Christina (Henry) Snyder

Christina (née Henry) Snyder
Born: June 1, 1923 Died:
Schoolmate of Madelyn Payne

Christina (Henry) Snyder Interview

Interview ID: 14
Recorded: October 28, 2013
Location: In her home, Wichita, Kansas
Videographer: Steve Cless
Interviewer: Kym Dickey

Interview Summary

Christine (née Henry) Snyder (June 1, 1923- ) was a year behind Madelyn in school, and being from the country south of Augusta, did not attend school in Augusta until high school, so she does not recall having personally known Madelyn, though she remembers knowing who she was when they were in high school.

Christine’s recollections include growing up in oil country south of Augusta, going to a country school, beginning nurse’s training, then working at Boeing during the war years.

Run Time: 1:02:30

Transcript/Finding Aid:

Finding Aid Notes

00.00-00. Camera, sound adjustments
00.00-2.23 Personal information: Christine was born June 1, 1923 to parents Ed and Gladys Henry from Illinois. Her father worked first in Atlanta in oil fields, then Augusta, and ran the pump station. The family lived in Miller Corner, south of Augusta, in what they called a shotgun house. She went to Browntown school through 8th grade, and had to go to El Dorado to take a test to qualify for high school.
2.24-6.40 About Browntown: Christine’s mother other drove her to high school. She graduated in 1941. She didn’t know Madelyn personally, who was a year ahead of her. Those from country schools didn’t mix much with those from city. They had to go home and do chores. Christine had one sister, Donna, 9 years younger, who was allowed to go to Augusta schools.
6.41-8.05 About Girl Reserves: Christine belonged to a Christian group, kind of like High Y, a group for boys. She entered nurses training after high school at El Dorado hospital. She lived in a home for nursing students. She went to junior college and trained at the hospital.
8.06-10:15 About husband and nurses training: Christine’s future husband was in the Navy, in Chicago for training. She had to get permission from her supervisor to get married. She married Gilbert Dean Snyder in 1943. They met at Cumberland Church, south of Augusta. When she reported back after the wedding, she was told she could not even say goodbye to her husband, she refused to comply.
10.16-15.06 Marriage and letters during the war years: They were married at First Baptist Church in Wichita. The couple lived in a garage apartment in California after he came back from overseas. He served in the South Pacific, repairing planes on several islands. She remembers the “code” he used to let his parents know where he was, involving family members’ names coinciding with the names of the islands.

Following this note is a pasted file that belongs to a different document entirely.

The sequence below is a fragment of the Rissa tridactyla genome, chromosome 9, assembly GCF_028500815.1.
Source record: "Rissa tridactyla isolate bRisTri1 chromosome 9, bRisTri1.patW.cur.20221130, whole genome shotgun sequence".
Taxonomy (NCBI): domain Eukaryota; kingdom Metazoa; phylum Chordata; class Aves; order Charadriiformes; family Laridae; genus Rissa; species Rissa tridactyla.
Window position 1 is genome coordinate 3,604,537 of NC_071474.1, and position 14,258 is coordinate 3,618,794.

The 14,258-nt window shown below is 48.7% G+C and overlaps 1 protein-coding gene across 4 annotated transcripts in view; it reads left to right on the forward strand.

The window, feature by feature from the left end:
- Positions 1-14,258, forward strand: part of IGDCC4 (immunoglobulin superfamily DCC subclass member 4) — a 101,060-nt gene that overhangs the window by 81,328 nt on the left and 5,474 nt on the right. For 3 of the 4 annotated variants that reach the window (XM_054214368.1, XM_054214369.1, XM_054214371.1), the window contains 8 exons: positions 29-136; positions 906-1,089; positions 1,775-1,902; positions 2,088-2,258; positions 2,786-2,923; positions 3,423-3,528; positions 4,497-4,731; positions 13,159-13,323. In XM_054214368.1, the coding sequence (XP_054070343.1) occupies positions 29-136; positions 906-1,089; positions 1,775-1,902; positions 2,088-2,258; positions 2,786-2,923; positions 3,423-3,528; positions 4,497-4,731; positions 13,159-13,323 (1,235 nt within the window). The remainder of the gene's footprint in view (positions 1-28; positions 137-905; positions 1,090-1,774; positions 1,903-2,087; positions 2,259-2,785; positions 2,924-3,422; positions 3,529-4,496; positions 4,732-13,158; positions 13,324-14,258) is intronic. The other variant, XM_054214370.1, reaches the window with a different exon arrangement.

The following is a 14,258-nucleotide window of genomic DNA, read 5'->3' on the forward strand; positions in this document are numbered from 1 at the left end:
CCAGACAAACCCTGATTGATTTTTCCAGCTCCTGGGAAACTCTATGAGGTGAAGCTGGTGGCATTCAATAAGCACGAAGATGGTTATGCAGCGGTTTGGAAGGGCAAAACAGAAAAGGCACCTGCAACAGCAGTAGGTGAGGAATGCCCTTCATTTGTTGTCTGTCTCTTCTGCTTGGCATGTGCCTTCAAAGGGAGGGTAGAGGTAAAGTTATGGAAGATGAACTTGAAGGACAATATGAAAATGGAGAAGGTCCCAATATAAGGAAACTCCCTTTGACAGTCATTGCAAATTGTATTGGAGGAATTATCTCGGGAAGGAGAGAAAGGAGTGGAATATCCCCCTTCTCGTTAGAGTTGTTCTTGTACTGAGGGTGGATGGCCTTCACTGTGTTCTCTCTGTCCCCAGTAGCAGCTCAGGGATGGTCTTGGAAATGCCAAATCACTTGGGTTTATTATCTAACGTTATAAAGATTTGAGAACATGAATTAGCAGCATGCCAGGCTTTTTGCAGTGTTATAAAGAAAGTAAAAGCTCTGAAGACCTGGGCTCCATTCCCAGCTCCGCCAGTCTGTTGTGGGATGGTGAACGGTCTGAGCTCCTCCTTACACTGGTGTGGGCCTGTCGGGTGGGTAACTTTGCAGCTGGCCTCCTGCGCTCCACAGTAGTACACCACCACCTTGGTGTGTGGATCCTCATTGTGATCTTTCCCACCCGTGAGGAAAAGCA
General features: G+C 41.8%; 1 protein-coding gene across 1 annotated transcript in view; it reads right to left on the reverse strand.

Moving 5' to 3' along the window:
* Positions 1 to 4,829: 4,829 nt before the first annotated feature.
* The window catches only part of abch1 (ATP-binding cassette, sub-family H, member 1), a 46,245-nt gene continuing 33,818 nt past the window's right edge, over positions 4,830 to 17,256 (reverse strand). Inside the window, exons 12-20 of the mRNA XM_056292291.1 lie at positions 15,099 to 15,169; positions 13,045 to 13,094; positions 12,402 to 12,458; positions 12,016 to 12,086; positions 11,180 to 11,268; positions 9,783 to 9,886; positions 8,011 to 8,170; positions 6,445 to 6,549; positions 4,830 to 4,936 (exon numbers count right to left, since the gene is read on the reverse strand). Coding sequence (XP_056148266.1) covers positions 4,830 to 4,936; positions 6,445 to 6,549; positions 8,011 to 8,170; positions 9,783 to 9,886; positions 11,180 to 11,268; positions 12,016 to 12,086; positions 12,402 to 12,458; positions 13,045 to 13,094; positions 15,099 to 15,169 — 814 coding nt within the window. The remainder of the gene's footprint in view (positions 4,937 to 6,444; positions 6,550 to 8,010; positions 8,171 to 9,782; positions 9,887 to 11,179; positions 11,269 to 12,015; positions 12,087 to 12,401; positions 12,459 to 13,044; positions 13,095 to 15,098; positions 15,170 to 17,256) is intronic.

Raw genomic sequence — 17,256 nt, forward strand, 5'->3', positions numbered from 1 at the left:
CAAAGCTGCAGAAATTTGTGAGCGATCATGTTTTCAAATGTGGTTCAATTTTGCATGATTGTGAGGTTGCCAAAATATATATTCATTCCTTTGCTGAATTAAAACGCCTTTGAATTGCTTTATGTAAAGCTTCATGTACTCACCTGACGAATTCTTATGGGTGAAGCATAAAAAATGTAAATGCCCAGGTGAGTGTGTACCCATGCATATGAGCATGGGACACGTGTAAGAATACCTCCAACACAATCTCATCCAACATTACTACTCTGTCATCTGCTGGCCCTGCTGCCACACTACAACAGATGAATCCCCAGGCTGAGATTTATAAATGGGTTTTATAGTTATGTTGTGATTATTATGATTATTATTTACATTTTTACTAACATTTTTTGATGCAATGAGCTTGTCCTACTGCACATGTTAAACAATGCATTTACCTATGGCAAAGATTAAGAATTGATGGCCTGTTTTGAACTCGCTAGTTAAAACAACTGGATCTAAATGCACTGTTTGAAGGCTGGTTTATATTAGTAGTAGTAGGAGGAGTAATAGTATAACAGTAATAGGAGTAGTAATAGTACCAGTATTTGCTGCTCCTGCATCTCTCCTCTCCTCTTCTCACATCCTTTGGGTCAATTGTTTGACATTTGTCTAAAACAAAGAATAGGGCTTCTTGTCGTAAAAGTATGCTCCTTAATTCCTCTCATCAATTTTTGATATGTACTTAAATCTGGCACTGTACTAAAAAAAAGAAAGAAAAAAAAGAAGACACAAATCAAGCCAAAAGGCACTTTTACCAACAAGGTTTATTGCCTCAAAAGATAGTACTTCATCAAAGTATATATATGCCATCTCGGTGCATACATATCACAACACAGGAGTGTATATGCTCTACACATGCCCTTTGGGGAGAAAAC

15.07-17.56 After the war, family and work: After his service, they moved to Wichita, and he went back to work at Beech, where he had worked previously. She not graduate from nursing; she left training after the incident recounted above and she never went back. She worked at Boeing while Gilbert was overseas, built small parts. After the war, they lived in Wichita, where their sons were born.
17.55-22.16 About depression: She thinks of her family as lucky, for her dad had a steady job, running pump stations. They came from farm life so they always had a big garden, plenty of chickens. They had gas heat and lights in the house. They also had running water, only cold. Added room for kitchen. She remembers bathing in big round tub in the kitchen. Her dad was always inventive, made a makeshift washing machine out of an oil barrel. Her mother made most of her clothes, though they shopped some at Calvert’s.
22.17-27.40 Back to childhood home: The family used a cave (manmade) as a storm shelter. She loved to roller skate. and remembers the roller rink on 7th Street. She had perfect attendance all four years of high school, except for one day and large snowstorm.
27.41-30.27 About living on the Wallace Lease (in high school): She describes the lease where they lived, including a buffalo wallow, a depression, different grass and lots of flowers. Her dad hunted rabbits on the snow.
30.28-36.29 End of war: When news of the war’s end came, she and her husband were living in CA. Everyone left the plant, the base and celebrated. He was released in November. During war, tires, shoes, and sugar were hard to get.
36.30-44.40 Pearl Harbor: Christine was in training when she heard about Pearl Harbor. She tries to reconstruct chronology of war years with her personal life.
44.41-46.49 Children and retirement: Christine talks about her sons’ educations. Her husband retired from Beech after 45 years, in about 1986.
46.50-51.07 Recollection on the Dust Bowl: The dust didn’t seem so bad to her, but she remembers the invasion of the grasshoppers.
51.08-1.02.30 Final Thoughts: Interruption from son’s phone call. She shares her thoughts about how the world has changed, including some changes in Augusta.